I think libraries are great. I used to go to Story Hour every summer, walking from my Grandmother’s house on the corner, down the street, through the hedge-lined alleyway, to the library in the west wing of the old Community House to sit in a circle of children. I used to work in the school library, starting in elementary school and continuing through High School. I’d stamp due dates on flyleaves, re-shelve books, and sometimes get to write the Dewey Decimal number on the spine of new books with an electric pen-like device and chalk tape.
But as much as I love libraries, I rarely check out books from them now; I buy my own copy. Why? Because I can’t talk back to library books.
I always read with a pencil in hand. I underline great quotes. I number points in an argument. I may disagree with a big “Who says?” or agree with a double-underlined “Yes!” in the margin. If a passage makes me laugh, a “Ha!” goes there. If I don’t understand something, I write a “?” or even a “Huh?” If I agree with a claim the author is making but he/she fails to explain the point, I respond with a YBH (“Yes, but how?”). I might jot down a cross reference (see also page ___), write the name of another book or character I’m reminded of, or circle a word to look up. I’ll jot major topics or events in the upper corner of a page to make it easier to find passages later (For example: “Mr. Collins proposes” or “Frank Churchill arrives”). I make lists of characters on the inside of the back cover and sometimes even draw a family tree.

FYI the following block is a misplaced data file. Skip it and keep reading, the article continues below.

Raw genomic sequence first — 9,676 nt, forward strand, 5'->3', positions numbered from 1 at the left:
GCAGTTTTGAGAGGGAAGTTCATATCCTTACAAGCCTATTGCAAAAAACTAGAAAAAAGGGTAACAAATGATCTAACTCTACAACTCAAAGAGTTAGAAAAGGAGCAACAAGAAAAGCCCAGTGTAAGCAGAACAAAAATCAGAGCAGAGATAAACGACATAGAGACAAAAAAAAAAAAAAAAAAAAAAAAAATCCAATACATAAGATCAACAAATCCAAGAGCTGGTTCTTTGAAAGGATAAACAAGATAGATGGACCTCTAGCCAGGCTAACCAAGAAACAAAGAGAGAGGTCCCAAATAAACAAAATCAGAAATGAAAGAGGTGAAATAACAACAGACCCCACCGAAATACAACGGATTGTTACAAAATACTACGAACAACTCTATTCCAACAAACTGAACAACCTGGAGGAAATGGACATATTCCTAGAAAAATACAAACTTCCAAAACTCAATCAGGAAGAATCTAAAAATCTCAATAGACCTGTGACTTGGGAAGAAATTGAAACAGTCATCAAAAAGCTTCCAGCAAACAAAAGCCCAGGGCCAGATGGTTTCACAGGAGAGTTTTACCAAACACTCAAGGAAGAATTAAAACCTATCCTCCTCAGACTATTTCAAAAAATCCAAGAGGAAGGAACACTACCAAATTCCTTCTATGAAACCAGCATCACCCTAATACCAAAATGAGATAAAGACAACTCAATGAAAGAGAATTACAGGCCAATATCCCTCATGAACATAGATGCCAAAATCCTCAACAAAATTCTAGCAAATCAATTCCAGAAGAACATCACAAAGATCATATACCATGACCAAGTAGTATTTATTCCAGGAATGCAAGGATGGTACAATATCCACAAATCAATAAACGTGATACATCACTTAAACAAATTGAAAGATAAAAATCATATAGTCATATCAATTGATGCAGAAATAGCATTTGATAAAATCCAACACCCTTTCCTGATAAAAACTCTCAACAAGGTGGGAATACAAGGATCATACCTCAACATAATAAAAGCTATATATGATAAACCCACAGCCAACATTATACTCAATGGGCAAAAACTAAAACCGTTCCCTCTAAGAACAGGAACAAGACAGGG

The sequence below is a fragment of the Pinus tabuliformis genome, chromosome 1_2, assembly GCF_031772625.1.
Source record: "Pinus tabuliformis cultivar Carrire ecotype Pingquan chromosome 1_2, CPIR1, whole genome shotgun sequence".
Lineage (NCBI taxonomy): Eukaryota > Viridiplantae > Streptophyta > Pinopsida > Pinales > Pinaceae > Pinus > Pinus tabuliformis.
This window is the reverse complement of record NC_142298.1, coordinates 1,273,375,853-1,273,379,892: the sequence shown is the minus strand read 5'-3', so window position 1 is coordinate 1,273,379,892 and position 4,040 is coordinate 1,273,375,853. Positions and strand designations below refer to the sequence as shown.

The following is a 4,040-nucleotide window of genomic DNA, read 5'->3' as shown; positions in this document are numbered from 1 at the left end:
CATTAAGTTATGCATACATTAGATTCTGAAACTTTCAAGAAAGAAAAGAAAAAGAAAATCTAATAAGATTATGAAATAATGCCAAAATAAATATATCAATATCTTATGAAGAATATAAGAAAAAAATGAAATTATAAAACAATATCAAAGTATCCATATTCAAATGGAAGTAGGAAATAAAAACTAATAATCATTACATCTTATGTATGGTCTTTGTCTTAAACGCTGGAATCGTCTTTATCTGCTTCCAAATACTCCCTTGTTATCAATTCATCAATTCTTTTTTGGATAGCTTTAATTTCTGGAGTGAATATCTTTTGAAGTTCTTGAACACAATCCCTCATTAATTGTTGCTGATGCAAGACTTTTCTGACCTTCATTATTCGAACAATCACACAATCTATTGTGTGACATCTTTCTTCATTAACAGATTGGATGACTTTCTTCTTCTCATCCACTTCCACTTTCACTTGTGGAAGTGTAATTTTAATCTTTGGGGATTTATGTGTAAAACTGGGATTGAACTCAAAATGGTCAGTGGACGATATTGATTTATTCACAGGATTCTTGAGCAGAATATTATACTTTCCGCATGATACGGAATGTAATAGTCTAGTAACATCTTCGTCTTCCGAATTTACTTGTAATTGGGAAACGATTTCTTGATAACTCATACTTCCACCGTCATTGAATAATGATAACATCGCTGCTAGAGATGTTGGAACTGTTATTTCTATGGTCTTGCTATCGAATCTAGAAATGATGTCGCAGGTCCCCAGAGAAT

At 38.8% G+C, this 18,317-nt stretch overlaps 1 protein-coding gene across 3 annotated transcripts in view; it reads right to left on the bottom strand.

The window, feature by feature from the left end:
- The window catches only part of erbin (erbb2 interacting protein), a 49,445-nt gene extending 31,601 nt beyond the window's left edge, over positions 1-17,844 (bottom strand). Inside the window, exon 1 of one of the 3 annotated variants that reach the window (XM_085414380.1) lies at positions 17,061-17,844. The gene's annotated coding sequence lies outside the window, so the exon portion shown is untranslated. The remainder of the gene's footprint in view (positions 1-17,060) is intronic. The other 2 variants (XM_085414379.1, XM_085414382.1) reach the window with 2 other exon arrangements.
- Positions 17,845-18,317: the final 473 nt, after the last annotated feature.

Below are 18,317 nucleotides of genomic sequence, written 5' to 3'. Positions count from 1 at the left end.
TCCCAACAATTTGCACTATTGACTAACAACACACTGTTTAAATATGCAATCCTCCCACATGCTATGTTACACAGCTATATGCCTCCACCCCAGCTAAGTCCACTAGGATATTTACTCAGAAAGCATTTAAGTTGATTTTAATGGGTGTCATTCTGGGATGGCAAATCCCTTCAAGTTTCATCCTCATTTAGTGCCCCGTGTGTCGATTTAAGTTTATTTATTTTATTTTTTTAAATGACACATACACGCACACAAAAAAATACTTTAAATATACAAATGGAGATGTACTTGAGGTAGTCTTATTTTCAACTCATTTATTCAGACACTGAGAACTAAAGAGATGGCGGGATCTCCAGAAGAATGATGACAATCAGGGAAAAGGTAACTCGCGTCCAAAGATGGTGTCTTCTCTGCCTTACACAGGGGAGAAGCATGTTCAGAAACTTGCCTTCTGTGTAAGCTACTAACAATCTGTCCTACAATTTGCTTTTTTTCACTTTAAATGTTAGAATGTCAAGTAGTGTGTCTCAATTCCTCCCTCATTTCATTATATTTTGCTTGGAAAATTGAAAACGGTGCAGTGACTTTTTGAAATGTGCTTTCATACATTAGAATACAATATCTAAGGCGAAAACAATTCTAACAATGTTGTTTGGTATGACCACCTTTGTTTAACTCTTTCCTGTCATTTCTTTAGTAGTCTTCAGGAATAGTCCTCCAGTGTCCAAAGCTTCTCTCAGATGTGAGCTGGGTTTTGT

Reading, you see, is not just a spectator sport. And libraries don’t look kindly on a person who returns a book they’ve talked back to.